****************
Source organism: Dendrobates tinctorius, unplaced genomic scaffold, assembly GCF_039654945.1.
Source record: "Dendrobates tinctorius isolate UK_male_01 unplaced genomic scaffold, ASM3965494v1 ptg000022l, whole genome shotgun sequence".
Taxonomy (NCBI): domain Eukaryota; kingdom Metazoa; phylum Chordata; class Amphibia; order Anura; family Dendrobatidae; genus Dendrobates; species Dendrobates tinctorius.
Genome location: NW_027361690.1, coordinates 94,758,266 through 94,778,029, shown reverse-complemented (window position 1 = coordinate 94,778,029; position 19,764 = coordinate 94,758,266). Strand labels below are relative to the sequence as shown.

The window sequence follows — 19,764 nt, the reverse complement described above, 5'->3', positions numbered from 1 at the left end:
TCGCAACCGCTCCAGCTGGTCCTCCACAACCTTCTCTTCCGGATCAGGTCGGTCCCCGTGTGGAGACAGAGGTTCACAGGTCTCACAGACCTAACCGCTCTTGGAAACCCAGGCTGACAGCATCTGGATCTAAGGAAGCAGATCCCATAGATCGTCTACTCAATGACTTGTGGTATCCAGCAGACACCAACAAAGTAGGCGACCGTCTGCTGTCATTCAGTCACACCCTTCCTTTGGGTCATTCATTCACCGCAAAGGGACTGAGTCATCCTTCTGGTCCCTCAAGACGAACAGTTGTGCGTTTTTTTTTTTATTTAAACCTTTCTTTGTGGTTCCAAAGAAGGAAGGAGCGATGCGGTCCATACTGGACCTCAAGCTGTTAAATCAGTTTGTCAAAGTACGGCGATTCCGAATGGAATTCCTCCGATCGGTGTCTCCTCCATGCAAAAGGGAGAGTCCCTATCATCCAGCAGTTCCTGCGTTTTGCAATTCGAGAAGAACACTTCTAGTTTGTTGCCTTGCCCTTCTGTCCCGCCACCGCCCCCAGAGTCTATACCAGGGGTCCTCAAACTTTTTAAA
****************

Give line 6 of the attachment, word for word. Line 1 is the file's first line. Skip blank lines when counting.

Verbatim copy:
TCGCAACCGCTCCAGCTGGTCCTCCACAACCTTCTCTTCCGGATCAGGTCGGTCCCCGTGTGGAGACAGAGGTTCACAGGTCTCACAGACCTAACCGCTCTTGGAAACCCAGGCTGACAGCATCTGGATCTAAGGAAGCAGATCCCATAGATCGTCTACTCAATGACTTGTGGTATCCAGCAGACACCAACAAAGTAGGCGACCGTCTGCTGTCATTCAGTCACACCCTTCCTTTGGGTCATTCATTCACCGCAAAGGGACTGAGTCATCCTTCTGGTCCCTCAAGACGAACAGTTGTGCGTTTTTTTTTTTATTTAAACCTTTCTTTGTGGTTCCAAAGAAGGAAGGAGCGATGCGGTCCATACTGGACCTCAAGCTGTTAAATCAGTTTGTCAAAGTACGGCGATTCCGAATGGAATTCCTCCGATCGGTGTCTCCTCCATGCAAAAGGGAGAGTCCCTATCATCCAGCAGTTCCTGCGTTTTGCAATTCGAGAAGAACACTTCTAGTTTGTTGCCTTGCCCTTCTGTCCCGCCACCGCCCCCAGAGTCTATACCAGGGGTCCTCAAACTTTTTAAA